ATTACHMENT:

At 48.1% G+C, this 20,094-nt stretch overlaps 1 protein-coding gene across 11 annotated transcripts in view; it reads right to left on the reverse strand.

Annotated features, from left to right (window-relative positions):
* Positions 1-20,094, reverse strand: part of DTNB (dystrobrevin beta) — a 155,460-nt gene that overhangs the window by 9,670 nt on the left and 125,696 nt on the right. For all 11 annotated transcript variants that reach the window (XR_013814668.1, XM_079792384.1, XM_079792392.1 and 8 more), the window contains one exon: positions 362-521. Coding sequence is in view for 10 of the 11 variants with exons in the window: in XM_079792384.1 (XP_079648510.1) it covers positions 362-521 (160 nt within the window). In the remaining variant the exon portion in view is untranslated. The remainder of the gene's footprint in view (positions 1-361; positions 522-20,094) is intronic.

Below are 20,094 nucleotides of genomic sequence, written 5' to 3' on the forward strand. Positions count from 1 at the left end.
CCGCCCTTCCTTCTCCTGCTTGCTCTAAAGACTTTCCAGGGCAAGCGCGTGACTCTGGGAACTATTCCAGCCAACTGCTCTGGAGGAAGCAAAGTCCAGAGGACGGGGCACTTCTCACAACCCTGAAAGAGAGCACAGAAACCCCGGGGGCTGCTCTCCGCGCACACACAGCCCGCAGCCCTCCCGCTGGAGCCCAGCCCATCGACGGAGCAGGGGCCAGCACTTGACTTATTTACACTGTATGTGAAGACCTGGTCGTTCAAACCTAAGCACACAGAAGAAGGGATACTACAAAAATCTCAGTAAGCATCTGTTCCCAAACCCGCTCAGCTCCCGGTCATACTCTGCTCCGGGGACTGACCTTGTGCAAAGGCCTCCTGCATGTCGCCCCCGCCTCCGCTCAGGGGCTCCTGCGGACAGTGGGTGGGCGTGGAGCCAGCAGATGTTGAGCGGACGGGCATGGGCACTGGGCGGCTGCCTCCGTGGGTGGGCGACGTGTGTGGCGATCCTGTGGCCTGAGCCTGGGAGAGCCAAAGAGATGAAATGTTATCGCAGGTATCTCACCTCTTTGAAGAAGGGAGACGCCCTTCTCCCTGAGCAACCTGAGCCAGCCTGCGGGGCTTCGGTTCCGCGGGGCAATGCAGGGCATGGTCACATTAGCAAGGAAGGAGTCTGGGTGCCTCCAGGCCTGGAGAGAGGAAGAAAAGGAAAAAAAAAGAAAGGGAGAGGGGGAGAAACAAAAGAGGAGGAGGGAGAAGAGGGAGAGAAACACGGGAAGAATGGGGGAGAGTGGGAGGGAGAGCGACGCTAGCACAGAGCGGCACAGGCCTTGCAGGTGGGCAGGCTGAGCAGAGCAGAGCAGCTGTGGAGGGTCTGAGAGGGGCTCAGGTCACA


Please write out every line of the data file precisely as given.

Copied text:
At 48.1% G+C, this 20,094-nt stretch overlaps 1 protein-coding gene across 11 annotated transcripts in view; it reads right to left on the reverse strand.

Annotated features, from left to right (window-relative positions):
* Positions 1-20,094, reverse strand: part of DTNB (dystrobrevin beta) — a 155,460-nt gene that overhangs the window by 9,670 nt on the left and 125,696 nt on the right. For all 11 annotated transcript variants that reach the window (XR_013814668.1, XM_079792384.1, XM_079792392.1 and 8 more), the window contains one exon: positions 362-521. Coding sequence is in view for 10 of the 11 variants with exons in the window: in XM_079792384.1 (XP_079648510.1) it covers positions 362-521 (160 nt within the window). In the remaining variant the exon portion in view is untranslated. The remainder of the gene's footprint in view (positions 1-361; positions 522-20,094) is intronic.

Below are 20,094 nucleotides of genomic sequence, written 5' to 3' on the forward strand. Positions count from 1 at the left end.
CCGCCCTTCCTTCTCCTGCTTGCTCTAAAGACTTTCCAGGGCAAGCGCGTGACTCTGGGAACTATTCCAGCCAACTGCTCTGGAGGAAGCAAAGTCCAGAGGACGGGGCACTTCTCACAACCCTGAAAGAGAGCACAGAAACCCCGGGGGCTGCTCTCCGCGCACACACAGCCCGCAGCCCTCCCGCTGGAGCCCAGCCCATCGACGGAGCAGGGGCCAGCACTTGACTTATTTACACTGTATGTGAAGACCTGGTCGTTCAAACCTAAGCACACAGAAGAAGGGATACTACAAAAATCTCAGTAAGCATCTGTTCCCAAACCCGCTCAGCTCCCGGTCATACTCTGCTCCGGGGACTGACCTTGTGCAAAGGCCTCCTGCATGTCGCCCCCGCCTCCGCTCAGGGGCTCCTGCGGACAGTGGGTGGGCGTGGAGCCAGCAGATGTTGAGCGGACGGGCATGGGCACTGGGCGGCTGCCTCCGTGGGTGGGCGACGTGTGTGGCGATCCTGTGGCCTGAGCCTGGGAGAGCCAAAGAGATGAAATGTTATCGCAGGTATCTCACCTCTTTGAAGAAGGGAGACGCCCTTCTCCCTGAGCAACCTGAGCCAGCCTGCGGGGCTTCGGTTCCGCGGGGCAATGCAGGGCATGGTCACATTAGCAAGGAAGGAGTCTGGGTGCCTCCAGGCCTGGAGAGAGGAAGAAAAGGAAAAAAAAAGAAAGGGAGAGGGGGAGAAACAAAAGAGGAGGAGGGAGAAGAGGGAGAGAAACACGGGAAGAATGGGGGAGAGTGGGAGGGAGAGCGACGCTAGCACAGAGCGGCACAGGCCTTGCAGGTGGGCAGGCTGAGCAGAGCAGAGCAGCTGTGGAGGGTCTGAGAGGGGCTCAGGTCACA